Effective antiviral treatment (direct-acting antiviral agents (DAAs)), the requirement for a fibrosis score to support DDA reimbursement and a screening strategy, such as the USA baby boomer campaign, should lead to an increased awareness of liver disease severity.
To compare the awareness of liver disease severity between the USA and France, two countries with similar access to hepatitis C virus (HCV) and hepatitis B virus (HBV) treatments, similar rules for treatment reimbursement and similar availability of validated fibrosis tests, but with different policies, as France has no screening.
The global database of the FibroTest–ActiTest, including 1 085 657 subjects between 2002 and 2014, was retrospectively analysed. Awareness was defined as the test prescription rate and was compared between the USA and France, according to year of birth, gender and dates of DAA availability and screening campaign (2013–2014).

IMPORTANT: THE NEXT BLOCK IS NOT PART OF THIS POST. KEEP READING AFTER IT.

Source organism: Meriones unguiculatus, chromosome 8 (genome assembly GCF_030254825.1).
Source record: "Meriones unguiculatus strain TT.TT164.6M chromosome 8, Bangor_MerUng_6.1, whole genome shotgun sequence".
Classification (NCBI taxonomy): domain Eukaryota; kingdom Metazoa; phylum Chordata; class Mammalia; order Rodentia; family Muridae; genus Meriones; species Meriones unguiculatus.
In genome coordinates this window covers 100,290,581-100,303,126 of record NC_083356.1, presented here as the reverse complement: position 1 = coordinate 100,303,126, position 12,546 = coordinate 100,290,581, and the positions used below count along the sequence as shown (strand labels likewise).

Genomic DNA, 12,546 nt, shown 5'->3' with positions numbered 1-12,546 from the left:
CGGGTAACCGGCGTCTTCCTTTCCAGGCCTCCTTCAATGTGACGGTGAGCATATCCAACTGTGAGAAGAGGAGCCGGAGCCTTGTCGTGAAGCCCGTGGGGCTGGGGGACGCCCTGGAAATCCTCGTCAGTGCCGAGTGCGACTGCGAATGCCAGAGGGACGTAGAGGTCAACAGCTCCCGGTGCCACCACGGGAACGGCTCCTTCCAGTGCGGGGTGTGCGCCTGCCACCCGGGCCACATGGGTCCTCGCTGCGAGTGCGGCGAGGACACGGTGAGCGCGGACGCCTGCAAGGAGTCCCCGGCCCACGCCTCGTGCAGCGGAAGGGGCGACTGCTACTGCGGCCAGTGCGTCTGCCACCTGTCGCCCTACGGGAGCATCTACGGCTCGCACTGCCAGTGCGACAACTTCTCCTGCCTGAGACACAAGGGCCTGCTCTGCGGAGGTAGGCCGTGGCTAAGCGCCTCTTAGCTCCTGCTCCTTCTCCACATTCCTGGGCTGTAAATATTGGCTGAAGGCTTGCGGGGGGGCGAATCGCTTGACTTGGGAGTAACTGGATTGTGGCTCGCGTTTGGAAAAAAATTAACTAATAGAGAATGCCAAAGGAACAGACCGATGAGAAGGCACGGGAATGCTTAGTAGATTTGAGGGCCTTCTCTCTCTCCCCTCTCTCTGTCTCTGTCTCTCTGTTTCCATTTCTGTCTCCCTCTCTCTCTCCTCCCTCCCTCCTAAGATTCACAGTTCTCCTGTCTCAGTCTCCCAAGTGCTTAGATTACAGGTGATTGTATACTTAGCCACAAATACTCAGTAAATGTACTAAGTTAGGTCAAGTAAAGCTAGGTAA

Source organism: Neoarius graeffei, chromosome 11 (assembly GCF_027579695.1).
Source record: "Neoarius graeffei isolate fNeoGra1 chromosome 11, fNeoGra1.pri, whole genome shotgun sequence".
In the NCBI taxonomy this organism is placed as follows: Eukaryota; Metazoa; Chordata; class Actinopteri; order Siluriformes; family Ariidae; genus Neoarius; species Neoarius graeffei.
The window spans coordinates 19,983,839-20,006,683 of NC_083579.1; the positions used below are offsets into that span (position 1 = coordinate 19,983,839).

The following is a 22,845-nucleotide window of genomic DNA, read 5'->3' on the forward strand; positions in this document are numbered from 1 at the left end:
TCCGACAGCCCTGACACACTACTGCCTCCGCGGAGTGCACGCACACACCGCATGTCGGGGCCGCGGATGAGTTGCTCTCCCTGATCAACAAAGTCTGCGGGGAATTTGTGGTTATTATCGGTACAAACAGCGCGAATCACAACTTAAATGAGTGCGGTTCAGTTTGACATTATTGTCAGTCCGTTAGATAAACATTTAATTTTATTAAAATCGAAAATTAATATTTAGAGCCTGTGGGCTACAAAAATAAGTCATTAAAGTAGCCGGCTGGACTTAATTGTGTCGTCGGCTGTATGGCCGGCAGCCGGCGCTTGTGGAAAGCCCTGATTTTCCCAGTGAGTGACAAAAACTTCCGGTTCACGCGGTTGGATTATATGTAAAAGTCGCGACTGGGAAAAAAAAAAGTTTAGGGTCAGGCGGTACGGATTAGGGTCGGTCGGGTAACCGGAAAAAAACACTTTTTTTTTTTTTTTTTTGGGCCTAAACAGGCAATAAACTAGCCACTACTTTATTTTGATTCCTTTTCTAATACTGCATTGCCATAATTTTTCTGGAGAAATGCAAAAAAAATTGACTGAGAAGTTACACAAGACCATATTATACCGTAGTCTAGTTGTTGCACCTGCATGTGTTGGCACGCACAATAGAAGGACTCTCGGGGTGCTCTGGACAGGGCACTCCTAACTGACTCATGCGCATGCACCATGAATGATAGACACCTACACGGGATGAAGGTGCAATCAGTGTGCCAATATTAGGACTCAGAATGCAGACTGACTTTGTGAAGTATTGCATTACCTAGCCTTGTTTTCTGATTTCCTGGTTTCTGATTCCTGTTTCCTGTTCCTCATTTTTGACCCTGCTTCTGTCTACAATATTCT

In the USA 252 688 subjects were investigated for HCV, with a dramatic increase (138%) in the test rate in 2013–2014 (119 271) compared with 2011–2012 (50 031). In France 470 762 subjects were investigated (subjects with HCV and other disease) and the rates were stable. In USA 82.4% of subjects and in France 84.6% were classified as either the highest or lowest priority. The most striking difference was the higher test rate in women born between 1935 and 1944 in France 30 384/200 672 (15.1%) compared with the USA 8035/97 079 (8.3%) (OR=1.98 (95% CI 1.93 to 2.03) p<0.0001). This resulted in twice as many cases of cirrhosis being detected, 2.6% (5191/200 672 women) and 1.3% (1303/97 079), respectively, despite the same prevalence of cirrhosis in this age group (17.1% vs 16.2%) and without any clear explanation as to why they had not been included in the USA screening.